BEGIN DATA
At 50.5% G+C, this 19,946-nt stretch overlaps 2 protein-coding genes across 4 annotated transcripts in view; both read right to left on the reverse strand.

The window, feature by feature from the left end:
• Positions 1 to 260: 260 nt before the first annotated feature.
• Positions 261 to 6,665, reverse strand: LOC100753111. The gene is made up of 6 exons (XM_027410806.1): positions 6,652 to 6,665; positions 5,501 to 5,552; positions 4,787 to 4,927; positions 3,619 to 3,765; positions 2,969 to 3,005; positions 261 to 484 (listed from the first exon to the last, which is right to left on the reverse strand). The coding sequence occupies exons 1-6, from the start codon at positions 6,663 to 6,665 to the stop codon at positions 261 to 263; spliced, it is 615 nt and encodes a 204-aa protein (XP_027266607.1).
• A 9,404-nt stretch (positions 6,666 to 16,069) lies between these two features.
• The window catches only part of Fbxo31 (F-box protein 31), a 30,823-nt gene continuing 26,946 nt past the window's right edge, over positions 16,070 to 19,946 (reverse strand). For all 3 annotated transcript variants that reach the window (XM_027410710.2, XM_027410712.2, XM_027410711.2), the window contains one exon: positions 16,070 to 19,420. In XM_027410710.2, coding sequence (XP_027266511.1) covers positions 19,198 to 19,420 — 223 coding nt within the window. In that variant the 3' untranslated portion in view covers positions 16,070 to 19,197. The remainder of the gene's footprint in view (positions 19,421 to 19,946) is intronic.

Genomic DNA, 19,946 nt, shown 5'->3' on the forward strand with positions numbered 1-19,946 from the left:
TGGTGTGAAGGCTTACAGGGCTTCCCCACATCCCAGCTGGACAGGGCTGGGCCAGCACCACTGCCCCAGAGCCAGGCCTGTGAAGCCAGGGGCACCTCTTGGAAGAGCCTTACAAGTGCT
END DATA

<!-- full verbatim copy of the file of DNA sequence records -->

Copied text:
At 50.5% G+C, this 19,946-nt stretch overlaps 2 protein-coding genes across 4 annotated transcripts in view; both read right to left on the reverse strand.

The window, feature by feature from the left end:
• Positions 1 to 260: 260 nt before the first annotated feature.
• Positions 261 to 6,665, reverse strand: LOC100753111. The gene is made up of 6 exons (XM_027410806.1): positions 6,652 to 6,665; positions 5,501 to 5,552; positions 4,787 to 4,927; positions 3,619 to 3,765; positions 2,969 to 3,005; positions 261 to 484 (listed from the first exon to the last, which is right to left on the reverse strand). The coding sequence occupies exons 1-6, from the start codon at positions 6,663 to 6,665 to the stop codon at positions 261 to 263; spliced, it is 615 nt and encodes a 204-aa protein (XP_027266607.1).
• A 9,404-nt stretch (positions 6,666 to 16,069) lies between these two features.
• The window catches only part of Fbxo31 (F-box protein 31), a 30,823-nt gene continuing 26,946 nt past the window's right edge, over positions 16,070 to 19,946 (reverse strand). For all 3 annotated transcript variants that reach the window (XM_027410710.2, XM_027410712.2, XM_027410711.2), the window contains one exon: positions 16,070 to 19,420. In XM_027410710.2, coding sequence (XP_027266511.1) covers positions 19,198 to 19,420 — 223 coding nt within the window. In that variant the 3' untranslated portion in view covers positions 16,070 to 19,197. The remainder of the gene's footprint in view (positions 19,421 to 19,946) is intronic.

Genomic DNA, 19,946 nt, shown 5'->3' on the forward strand with positions numbered 1-19,946 from the left:
TGGTGTGAAGGCTTACAGGGCTTCCCCACATCCCAGCTGGACAGGGCTGGGCCAGCACCACTGCCCCAGAGCCAGGCCTGTGAAGCCAGGGGCACCTCTTGGAAGAGCCTTACAAGTGCT